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Murder, migration and Mexico

Thousands of Central Americans travel to the US every year. Now Mexican drug cartels are kidnapping and killing them. Linda Pressly investigates their perilous journey.

Every year, hundreds of thousands of Central Americans leave home and travel north overland, hoping to make a new life in the United States.

This has always been a difficult journey. Now it is perilous. Mexican drug cartels have seen a business opportunity in the migrants: they are being systematically kidnapped en route, and held to ransom. Often they have been killed, and Mexico is currently investigating a number of mass graves.

With the Mexican government's hardline military campaign against the cartels, these criminal organisations are moving south. The northern Guatemalan department of Peten - an area through which many migrants cross to Mexico - is vulnerable. On May, 27 farmworkers were killed at a remote farm in Peten. This was apparently revenge for a drug debt, and the killers are believed to be Zetas - the bloodiest Mexican cartel. The Zetas are battling other organised crime groups to take control of Peten. There's a fear that if they succeed, not only will they terrorise the local population, but they will begin to kidnap, extort and murder some of the thousands of migrants moving through - as they do routinely in Mexico.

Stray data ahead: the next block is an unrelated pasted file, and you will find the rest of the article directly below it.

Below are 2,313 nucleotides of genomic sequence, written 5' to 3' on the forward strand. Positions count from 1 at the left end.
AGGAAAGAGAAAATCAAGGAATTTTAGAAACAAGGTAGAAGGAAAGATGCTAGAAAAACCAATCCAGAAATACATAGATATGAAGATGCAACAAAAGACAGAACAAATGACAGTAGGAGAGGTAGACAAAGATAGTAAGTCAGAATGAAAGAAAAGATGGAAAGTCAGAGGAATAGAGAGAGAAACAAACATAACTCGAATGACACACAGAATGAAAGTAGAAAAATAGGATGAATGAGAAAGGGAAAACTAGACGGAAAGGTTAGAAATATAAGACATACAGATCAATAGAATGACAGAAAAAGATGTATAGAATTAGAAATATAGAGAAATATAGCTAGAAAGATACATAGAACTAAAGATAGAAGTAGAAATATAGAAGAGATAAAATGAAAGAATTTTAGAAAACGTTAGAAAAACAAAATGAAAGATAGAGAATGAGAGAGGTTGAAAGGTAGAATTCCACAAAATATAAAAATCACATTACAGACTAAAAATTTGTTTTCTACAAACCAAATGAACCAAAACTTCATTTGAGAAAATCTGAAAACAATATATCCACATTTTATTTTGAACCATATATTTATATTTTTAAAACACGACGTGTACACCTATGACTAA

Crossing Continents follows part of the migrants' route - from Peten in Guatemala, to the southern Mexican town of Tenosique. Linda Pressly meets two Hondurans who were lucky to escape with their lives after an encounter with the Zetas. She hears from a Franciscan monk dedicated to protecting migrants. But the story of migration is complex. Not only do the cartels abuse the migrants, they also recruit them. And alongside the hopeful, innocent travellers travelling north, come criminals. In Tenosique, she speaks to a local businessman whose son was kidnapped and killed.

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30 minutes


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